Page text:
The Advantages of Bayesian Spam Filters

by : Arvind



Bayesian spam filtering technique is a great way of filtering out the spam from reaching your inbox. M. Sahami, S. Dumais, D. Heckerman, and E. Horvitz proposed this technique in "A Bayesian approach to filtering junk e-mail" in 1998, but until it was described in a paper by Paul Graham, in 2002, it gained no attention. Thereafter, it has become a great technique for distinguishing legitimate email from the illegitimate spam mail. Modern email programs use the Bayesian spam filtering techniques, and so do the server-side email filters, which at times, embed the function of the Bayesian spam filters within the mail server software itself.

The Bayesian spam filter works by analyzing and then calculating the probability of the contents in the email being spam. It self-builds a list of characteristics of spam as well as good elements in the message. Based on the analysis, the message is classified as spam or legitimate. After the message has been classified, the spam filter is further trained on a per-user basis. This is the advantage of Bayesian spam filters.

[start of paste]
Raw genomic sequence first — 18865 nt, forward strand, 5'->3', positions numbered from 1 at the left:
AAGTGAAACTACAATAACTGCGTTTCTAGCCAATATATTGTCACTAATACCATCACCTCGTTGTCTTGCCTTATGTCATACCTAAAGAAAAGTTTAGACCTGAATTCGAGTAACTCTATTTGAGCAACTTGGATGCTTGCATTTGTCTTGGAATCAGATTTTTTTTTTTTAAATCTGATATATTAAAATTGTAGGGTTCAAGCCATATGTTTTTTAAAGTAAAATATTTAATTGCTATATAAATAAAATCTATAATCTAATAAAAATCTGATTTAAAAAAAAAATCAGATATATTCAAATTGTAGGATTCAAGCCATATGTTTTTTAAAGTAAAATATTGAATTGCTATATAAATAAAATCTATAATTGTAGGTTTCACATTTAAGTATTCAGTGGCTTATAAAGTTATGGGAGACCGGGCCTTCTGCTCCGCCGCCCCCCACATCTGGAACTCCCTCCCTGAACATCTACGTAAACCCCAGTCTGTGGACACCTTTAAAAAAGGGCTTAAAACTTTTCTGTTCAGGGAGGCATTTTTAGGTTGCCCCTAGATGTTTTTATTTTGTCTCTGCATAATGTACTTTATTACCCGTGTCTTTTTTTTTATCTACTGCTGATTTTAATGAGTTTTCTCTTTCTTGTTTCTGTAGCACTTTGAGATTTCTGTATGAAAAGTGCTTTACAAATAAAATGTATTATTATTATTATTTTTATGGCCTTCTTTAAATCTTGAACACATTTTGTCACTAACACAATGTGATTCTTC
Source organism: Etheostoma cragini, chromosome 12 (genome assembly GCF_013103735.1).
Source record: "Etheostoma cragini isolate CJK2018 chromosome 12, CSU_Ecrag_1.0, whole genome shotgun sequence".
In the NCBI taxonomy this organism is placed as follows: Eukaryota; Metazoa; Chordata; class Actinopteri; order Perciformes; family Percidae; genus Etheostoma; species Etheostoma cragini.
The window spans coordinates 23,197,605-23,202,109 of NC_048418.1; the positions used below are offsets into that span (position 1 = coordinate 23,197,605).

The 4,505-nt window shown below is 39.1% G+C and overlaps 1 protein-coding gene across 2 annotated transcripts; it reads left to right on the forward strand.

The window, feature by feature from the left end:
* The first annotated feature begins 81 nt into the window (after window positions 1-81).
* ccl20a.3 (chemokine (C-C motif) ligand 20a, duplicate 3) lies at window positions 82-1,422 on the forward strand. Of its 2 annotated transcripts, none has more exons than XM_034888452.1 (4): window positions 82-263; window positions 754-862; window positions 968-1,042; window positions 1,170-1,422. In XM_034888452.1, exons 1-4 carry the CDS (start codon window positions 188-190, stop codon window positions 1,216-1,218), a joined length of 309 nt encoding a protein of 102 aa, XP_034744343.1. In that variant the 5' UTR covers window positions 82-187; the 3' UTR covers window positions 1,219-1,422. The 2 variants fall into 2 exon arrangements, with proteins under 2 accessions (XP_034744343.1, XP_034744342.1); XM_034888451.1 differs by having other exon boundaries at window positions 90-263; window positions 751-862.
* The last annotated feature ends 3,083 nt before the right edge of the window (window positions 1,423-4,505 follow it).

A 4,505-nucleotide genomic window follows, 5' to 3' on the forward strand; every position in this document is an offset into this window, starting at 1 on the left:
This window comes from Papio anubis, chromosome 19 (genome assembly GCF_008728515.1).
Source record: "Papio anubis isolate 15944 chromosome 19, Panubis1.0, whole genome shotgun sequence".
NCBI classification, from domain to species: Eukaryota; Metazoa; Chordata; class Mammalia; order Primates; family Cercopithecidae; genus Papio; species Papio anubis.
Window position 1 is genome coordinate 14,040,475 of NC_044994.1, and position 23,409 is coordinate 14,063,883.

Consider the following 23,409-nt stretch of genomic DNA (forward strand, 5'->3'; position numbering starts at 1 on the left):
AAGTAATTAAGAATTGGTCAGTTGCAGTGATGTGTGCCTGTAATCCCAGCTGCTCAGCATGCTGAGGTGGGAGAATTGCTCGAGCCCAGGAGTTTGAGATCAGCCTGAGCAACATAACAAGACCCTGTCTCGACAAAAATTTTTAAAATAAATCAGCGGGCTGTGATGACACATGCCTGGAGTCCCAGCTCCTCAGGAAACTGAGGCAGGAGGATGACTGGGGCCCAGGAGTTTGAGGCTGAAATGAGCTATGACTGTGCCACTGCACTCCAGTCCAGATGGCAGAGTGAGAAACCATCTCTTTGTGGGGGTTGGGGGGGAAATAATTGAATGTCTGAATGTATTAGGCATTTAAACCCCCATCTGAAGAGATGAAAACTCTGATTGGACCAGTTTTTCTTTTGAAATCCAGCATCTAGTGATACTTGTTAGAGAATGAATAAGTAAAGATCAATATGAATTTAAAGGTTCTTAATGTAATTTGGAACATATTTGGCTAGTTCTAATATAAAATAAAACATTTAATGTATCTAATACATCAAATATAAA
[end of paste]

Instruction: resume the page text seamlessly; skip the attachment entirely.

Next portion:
Most spam one receives is more often than not related to one's activities online. You may have subscribed to an online newsletter, which could be considered as spam. This newsletter, like other newsletters from the same source, is likely to contain common words, such as its name and its email address, from where it originated. Your Bayesian spam filter will analyze the contents, identify the characteristics, and assign a higher rate of probability to its being spam. All this is based on your specific user activity.

Legitimate emails you receive are different from the spam, and the Bayesian spam filter will assign a lower rate of probability of its being spam. In an environment where you receive corporate emails from the same source, the mails will have the same company name, and the names of the clients or customers. These will be analyzed as legitimate by your Bayesian spam filter.

The Bayesian spam filter's accuracy improves over time. It analyzes the characteristics that allow it to assess the probability, and whenever the filter incorrectly classifies a message, its corrective training takes over. The probability of each word is unique to each individual user.

The Bayesian spam filter is exceptional in avoiding false positives. If the email you receive contains the words 'Nigeria' or 'lottery', which have frequently been seen in spam messages, your Bayesian spam filter would probably put it down as a probable, and not reject it outright, as a normal spam filter might. It would look for other characteristics to classify the message. If the mail happens to be from your spouse, it would indicate its legitimacy, and your Bayesian spam filter would overcome the probable spam words.